A finishing carpenter friend of mine recommended I try to use Pythagoras’ Theorem when I asked him, out of desperation, for advice on a difficult math problem that I am stuck on.

When I reported no progress, he asked what other topics in math are named after people, after all, Pythagoras lived a long time ago.

So here’s a very simple list (for now not even in a good order). Please use the links to learn more about what is being named.

**Algorithm**, denoting a method of calculation, is named after Abū ʿAbdallāh Muḥammad ibn Mūsā al-Khwārizmī (Algorithm being his name in Latin). Basic example is the Euclidean algorithm, to calculate the greatest common divisor (of two or more numbers).**Fibonacci numbers**, or Fibonacci sequence, named after Leonardo Pisano Bigollo, also called Leonardo Fibonacci. Each number in the sequence is the sum of the previous two numbers, starting with 0 and 1. This sequence begins 0, 1, 1, 2, 3, 5, 8, 13, 21, 34, …- The
**Euler number**, the base of the natural logarithms, is named after Leonard Euler. Often just “e”: 2.71828… Much more in the world of math is named Euler. **Cartesian coordinate system**, named after René Descartes. The grid with axes, usually called x and y.- The
**Bernoulli numbers**, are named after Jakob Bernoulli. They appear in series expansions of trigonometric functions. **Fermat’s theorem**, named after Pierre de Fermat. A method for finding maxima and minima of functions.**Pascal’s triangle**, named after Blaise Pascal. The triangle arranges the binomial coefficients.**Taylor series**are named after Brook Taylor. These series represent mathematical functions as infinite sums of simple terms.**Newton’s method**, also, called Newton–Raphson method, named after Isaac Newton, and Joseph Raphson. Method to approximate a zero of a function.**Galois theory**, named after Évariste Galois. Allows proving such things as why there is no formula for the roots of a fifth degree polynomial equation, or why it is not possible to trisect all angles using a compass and straightedge.- The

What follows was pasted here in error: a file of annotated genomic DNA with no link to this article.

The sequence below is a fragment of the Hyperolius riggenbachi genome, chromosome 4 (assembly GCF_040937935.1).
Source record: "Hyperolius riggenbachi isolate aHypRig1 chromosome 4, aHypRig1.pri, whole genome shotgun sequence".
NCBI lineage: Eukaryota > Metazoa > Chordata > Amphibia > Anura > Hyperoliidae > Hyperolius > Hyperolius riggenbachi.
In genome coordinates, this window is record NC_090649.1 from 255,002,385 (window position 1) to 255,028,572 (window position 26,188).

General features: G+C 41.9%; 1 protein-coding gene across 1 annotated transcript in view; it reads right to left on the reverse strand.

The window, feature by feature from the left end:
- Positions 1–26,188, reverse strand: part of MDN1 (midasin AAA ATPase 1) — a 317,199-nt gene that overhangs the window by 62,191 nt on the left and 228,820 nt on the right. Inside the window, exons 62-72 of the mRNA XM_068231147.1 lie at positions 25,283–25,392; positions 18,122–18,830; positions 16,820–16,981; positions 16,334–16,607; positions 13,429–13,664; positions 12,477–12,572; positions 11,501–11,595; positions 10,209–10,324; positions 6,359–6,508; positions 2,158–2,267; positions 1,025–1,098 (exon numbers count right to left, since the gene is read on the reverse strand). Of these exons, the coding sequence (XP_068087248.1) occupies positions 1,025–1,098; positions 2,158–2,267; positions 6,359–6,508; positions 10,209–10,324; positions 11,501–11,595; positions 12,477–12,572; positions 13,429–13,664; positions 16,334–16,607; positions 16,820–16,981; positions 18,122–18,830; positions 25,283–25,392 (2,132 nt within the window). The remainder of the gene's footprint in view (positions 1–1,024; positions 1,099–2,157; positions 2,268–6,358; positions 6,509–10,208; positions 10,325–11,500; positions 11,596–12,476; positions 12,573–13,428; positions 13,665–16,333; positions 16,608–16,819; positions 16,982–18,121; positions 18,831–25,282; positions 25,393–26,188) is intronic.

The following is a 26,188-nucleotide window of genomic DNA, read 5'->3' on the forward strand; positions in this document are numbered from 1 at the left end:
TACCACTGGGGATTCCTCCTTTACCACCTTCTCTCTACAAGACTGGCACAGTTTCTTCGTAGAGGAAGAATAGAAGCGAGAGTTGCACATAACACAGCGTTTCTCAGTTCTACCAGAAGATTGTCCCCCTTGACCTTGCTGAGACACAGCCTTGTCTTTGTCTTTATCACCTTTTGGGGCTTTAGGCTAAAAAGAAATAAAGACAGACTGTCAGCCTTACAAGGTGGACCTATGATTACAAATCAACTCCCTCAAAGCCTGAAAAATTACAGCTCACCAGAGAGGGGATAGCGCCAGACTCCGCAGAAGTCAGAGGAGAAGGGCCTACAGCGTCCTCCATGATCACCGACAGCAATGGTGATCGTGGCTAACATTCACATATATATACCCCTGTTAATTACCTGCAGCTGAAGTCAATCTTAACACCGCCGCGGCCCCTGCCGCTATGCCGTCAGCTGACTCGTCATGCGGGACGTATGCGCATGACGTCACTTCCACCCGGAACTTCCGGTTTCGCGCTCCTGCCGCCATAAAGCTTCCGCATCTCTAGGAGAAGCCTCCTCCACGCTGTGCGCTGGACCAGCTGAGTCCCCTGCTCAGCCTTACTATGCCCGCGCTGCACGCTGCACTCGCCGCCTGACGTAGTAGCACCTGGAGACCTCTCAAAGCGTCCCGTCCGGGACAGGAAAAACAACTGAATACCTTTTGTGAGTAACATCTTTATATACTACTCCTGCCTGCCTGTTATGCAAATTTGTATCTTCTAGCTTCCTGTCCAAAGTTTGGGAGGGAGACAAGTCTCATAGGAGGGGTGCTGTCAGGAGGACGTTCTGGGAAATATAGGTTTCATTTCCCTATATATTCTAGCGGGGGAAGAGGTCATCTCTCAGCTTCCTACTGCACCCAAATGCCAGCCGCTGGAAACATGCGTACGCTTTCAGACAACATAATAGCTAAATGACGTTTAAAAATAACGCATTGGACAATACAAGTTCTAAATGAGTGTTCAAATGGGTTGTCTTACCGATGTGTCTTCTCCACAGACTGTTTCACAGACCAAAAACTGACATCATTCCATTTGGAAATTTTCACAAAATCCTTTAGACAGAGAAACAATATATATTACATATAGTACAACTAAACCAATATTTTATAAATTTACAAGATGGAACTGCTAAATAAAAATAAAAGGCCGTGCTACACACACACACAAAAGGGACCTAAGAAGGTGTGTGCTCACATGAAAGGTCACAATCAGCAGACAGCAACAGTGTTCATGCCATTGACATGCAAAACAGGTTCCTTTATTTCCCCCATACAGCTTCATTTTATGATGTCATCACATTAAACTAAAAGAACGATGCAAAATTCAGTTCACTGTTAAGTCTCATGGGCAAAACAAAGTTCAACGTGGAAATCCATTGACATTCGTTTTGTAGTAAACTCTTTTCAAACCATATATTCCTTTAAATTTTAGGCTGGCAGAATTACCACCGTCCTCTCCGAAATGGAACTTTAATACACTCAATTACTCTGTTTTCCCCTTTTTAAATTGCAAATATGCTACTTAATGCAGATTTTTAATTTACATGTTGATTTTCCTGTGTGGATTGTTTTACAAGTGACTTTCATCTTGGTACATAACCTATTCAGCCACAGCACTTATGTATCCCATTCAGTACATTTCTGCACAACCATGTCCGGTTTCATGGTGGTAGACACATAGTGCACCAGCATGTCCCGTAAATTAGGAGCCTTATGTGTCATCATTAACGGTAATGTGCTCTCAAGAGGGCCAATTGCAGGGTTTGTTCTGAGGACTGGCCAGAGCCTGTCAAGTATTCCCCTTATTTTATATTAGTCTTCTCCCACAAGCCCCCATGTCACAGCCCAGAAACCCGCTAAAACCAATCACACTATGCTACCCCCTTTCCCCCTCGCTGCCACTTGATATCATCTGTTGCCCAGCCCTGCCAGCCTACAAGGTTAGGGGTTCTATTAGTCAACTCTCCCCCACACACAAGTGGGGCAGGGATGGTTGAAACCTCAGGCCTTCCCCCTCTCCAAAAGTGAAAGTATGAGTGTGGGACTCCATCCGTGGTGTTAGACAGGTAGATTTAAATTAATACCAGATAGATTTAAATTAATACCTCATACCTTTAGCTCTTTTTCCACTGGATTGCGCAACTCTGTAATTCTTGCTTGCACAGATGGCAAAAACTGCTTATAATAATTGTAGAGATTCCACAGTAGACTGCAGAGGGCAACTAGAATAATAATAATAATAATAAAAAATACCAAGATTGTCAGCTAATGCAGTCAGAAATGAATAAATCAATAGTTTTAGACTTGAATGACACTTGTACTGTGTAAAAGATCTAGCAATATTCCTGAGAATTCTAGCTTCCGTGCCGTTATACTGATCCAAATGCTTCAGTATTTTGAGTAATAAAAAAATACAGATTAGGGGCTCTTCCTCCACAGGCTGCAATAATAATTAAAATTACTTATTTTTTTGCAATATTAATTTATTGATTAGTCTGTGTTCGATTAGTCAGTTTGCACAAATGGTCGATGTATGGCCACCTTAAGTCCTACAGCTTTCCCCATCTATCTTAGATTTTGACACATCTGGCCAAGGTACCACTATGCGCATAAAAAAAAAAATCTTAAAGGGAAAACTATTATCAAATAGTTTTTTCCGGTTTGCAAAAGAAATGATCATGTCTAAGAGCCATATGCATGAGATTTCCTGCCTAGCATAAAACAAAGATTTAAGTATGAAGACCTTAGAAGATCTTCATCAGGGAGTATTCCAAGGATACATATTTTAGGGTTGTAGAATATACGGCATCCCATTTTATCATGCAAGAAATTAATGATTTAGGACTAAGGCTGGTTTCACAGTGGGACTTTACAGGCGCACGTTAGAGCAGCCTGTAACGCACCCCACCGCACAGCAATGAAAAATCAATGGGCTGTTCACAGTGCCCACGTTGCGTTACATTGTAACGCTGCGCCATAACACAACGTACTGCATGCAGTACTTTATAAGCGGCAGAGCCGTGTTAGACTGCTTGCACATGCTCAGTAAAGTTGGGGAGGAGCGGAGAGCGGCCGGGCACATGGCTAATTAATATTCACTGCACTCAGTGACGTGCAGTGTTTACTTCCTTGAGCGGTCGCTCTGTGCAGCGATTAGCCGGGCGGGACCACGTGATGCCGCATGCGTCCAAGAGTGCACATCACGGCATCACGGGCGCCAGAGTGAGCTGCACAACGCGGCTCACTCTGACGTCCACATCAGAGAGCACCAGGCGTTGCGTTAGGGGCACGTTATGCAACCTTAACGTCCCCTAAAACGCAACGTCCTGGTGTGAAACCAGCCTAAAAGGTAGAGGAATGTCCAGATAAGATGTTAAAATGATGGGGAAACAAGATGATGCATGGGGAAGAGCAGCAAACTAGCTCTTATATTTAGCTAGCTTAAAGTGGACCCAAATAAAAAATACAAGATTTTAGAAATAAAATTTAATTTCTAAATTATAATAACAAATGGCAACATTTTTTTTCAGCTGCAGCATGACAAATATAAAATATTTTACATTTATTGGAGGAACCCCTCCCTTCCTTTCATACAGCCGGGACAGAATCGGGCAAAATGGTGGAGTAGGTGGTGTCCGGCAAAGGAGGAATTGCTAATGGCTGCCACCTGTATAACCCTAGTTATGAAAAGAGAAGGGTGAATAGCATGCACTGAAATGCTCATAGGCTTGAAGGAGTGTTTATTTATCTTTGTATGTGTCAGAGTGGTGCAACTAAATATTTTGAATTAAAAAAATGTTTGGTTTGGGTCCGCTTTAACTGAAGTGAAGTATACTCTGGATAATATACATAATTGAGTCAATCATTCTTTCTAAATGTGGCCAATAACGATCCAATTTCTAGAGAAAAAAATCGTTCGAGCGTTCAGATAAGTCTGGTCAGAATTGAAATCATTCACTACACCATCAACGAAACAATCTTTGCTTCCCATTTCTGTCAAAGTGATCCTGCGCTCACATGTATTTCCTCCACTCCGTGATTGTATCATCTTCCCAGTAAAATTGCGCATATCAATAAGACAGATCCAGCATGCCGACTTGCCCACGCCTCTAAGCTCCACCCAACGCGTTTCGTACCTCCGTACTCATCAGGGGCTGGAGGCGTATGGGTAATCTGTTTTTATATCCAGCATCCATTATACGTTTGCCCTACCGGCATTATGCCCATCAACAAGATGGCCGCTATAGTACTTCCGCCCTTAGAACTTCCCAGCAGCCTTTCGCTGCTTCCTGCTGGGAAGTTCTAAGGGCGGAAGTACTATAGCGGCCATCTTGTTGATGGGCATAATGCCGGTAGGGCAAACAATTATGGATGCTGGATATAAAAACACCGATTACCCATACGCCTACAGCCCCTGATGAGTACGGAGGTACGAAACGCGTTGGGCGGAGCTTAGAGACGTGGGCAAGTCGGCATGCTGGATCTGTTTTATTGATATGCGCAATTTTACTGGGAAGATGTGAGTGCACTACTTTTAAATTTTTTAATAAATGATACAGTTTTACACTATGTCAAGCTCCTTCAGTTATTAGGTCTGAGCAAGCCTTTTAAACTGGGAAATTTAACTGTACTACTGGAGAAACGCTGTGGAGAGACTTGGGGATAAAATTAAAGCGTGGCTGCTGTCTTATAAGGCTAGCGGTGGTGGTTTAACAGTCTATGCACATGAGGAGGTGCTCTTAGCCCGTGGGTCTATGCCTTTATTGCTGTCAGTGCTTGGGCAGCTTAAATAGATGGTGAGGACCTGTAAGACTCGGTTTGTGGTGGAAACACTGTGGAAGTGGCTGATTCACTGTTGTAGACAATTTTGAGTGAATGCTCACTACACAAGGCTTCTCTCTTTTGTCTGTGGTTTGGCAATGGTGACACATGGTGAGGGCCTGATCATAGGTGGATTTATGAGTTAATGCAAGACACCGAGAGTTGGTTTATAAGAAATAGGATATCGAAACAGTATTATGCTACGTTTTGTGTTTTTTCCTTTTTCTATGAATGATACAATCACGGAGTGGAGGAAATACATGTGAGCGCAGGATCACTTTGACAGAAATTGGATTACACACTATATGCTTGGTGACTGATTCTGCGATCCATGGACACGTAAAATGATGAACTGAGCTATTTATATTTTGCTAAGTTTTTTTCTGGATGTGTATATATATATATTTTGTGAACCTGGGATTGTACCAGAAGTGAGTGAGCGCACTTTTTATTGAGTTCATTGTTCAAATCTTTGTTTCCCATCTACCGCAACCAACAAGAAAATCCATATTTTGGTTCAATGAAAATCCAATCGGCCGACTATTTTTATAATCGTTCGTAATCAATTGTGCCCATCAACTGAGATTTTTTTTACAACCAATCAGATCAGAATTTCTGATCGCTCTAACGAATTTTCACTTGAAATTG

**Lagrangian**, named after Joseph Lagrange. Functions that describe how dynamical systems change over time. More in maths is named Lagrange **Dirichlet’s principle**, named after Johann Dirichlet. If you have more items than containers, and distribute all items among the containers, then one container will have more than one item.**Gaussian elimination**, named after Card Friedrich Gauss. An algoritm (see above) for solving systems of linear equations.**Hamiltonian path**, named after William Hamilton. A path in a graph that visits each vertex exactly once.**Riemann sum**, named after Bernhard Riemann. Method for approximating areas given by a curve. Much more in math is named Riemann.**Hilbert’s Nullstellensatz**, named after David Hilbert. Connecting algebra and geometry.**Turing machines**, named after Alan M. Turing. A simple reference model for computation.

There are many, many more, especially from the last century. For example, I left out the Tutte Graph. Wikipedia has a list of things named after mathematicians, however it is still far from complete.

To finish, I’ll list one of a different kind: the Erdős number is the distance to Paul Erdős in terms of coauthorship. (My Erdős number presently is 4)